where  is the number of neurons in the network. The weight connection between any two neurons  and  ( sending spikes to ) is defined as:  and .

Let us assume that the external (i.e. from the environment) arrival process of positive (respectively negative) spikes to neuron  is Poisson with rate  (respectively with rate ). Some of these rates can be 0, meaning that no spike of the considered type arrives at the given neuron coming from the network’s environment. In order to avoid the trivial case where nothing happens, we also must assume that  (otherwise, the network is composed of neurons that are inactive at all times). Last, the usual independence assumptions between all the considered Poisson and routing processes in the model are assumed.

We call  the state of the network at time . Observe that  is a continuous time Markov process over the state space . We will assume that  is irreducible and ergodic. We are interested in the network’s behavior in steady-state, so, let us assume that  is in equilibrium (that is, assume  is stationary). Let  be the probability (in equilibrium) that neuron  is excited,

This parameter is called the activity rate of neuron . Since process  is ergodic, for all neron  we have . Gelenbe in [1, 13] shows that in an equilibrium situation the s satisfy the following non-linear system of equations:

(1)
(2)
(3)

with the supplementary condition that, for all neuron , we have . In other words, under the assumption of irreducibility, if the system of equations (1), (2) and (3) has a solution  such that we have , for all neuron , then the solution is unique and the Markov process is ergodic. Moreover, its stationary distribution is given by the product of the marginal probabilities of the neuron’s potential. For more details and proofs, see [1, 5].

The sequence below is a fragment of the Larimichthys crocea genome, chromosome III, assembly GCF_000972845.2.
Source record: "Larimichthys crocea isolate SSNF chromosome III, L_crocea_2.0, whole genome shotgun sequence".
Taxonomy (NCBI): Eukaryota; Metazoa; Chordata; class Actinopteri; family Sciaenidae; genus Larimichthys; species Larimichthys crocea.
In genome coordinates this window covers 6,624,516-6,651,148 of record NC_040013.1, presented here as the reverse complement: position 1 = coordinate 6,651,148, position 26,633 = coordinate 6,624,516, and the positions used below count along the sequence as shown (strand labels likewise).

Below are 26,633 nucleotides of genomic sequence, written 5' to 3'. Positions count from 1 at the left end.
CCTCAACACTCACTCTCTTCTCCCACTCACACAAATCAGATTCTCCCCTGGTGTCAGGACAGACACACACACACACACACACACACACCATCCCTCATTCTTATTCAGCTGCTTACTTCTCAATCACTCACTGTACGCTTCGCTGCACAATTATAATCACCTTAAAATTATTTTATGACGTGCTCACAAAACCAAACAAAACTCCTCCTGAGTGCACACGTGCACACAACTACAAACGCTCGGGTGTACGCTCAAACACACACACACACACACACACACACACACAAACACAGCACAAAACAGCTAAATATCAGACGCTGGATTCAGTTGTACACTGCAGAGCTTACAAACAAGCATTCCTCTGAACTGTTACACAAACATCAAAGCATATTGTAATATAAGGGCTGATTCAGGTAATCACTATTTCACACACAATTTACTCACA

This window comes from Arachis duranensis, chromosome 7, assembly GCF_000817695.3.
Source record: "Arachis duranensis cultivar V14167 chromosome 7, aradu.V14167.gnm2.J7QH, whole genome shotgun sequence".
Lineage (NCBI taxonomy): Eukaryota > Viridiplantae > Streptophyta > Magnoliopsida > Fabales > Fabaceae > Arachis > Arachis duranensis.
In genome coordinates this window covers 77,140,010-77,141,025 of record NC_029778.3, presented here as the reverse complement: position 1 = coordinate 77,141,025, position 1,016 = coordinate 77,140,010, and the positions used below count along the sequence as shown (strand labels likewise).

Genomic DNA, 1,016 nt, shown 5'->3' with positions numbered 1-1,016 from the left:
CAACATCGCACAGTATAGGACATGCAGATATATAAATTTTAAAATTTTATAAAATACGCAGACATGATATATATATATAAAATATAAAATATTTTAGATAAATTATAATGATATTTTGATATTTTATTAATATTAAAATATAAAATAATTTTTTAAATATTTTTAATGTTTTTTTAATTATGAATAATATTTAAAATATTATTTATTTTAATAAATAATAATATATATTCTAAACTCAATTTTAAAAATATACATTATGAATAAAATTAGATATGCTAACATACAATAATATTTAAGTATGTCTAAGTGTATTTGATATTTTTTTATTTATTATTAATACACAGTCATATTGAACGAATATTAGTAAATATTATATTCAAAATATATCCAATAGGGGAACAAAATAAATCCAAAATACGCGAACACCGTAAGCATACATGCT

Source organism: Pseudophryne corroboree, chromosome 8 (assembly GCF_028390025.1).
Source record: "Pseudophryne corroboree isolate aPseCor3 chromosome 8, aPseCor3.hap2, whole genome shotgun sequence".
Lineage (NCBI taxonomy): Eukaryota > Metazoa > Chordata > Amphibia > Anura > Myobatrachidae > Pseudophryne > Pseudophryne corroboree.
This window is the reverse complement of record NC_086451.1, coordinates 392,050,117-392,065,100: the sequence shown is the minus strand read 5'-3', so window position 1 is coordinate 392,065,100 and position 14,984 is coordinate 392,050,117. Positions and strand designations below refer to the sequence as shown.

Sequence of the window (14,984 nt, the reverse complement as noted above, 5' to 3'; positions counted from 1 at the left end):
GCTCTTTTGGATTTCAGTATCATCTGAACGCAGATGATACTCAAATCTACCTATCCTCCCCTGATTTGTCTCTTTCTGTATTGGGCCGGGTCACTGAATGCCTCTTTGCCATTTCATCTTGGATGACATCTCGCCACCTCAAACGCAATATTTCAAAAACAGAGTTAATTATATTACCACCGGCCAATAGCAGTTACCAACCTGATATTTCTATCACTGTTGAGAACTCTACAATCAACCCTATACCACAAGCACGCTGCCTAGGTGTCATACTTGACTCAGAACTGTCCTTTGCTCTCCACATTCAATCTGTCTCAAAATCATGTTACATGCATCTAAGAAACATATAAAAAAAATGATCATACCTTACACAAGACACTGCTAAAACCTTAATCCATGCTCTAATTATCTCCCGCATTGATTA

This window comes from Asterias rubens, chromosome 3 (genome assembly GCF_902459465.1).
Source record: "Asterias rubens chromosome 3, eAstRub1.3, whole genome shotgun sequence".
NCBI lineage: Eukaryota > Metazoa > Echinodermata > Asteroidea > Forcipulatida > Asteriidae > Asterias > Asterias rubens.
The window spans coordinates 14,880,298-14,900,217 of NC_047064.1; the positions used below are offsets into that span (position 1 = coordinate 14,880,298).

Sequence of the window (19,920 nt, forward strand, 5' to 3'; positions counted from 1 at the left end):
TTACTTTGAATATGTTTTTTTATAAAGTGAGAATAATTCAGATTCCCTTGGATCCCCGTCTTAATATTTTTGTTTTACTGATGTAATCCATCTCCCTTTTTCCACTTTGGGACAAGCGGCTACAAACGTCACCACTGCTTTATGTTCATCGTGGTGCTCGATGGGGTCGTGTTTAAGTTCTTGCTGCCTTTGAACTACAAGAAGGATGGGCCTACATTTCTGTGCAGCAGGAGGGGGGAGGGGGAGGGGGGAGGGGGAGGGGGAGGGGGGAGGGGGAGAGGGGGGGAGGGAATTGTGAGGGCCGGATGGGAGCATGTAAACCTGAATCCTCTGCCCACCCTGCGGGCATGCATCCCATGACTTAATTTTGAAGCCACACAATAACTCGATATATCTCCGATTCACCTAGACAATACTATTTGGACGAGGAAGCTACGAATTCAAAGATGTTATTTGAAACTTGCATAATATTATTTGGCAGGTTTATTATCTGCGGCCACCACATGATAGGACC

As a learning tool used to learn some unknown function, we map the function’s variables to the external arrival rates, the s and s numbers (however, usually we set set for all input neuron , so we map the function’s variables to the s only). The network’s output is the set of loads. The learning parameters are the set of weights in the model. An appropriate optimization method (such as Gradient Descent) is used to find weights such that when the arrival rate (of positive spikes) equals the input data, the network output matches (with small error) the corresponding known output data values. The model has been widely used in fields such as: combinatorial optimization, machine learning problems, communication networks and computer systems [14, 15, 16, 17, 18].

Iii Reservoir computing methods

Recurrent Neural Networks are a large class of computational models used in several applications of Machine Learning and in neurosciences. The main characteristic of this type of ANNs is the existence of at least one feedback loop among the connections, that is, a circuit of connections.The cyclic topology causes that the non-linear transformation of the input history can be stored in internal states. Hence recurrent neural networks are a powerful tool for forecasting and time series processing applications. They are also very useful for building associative memories, in data compression and for static pattern classification [8]. However, in spite of these important abilities and of the fact that we have efficient algorithms for training neural networks without recurrences, no efficient algorithms exist for the case where recurrences are present.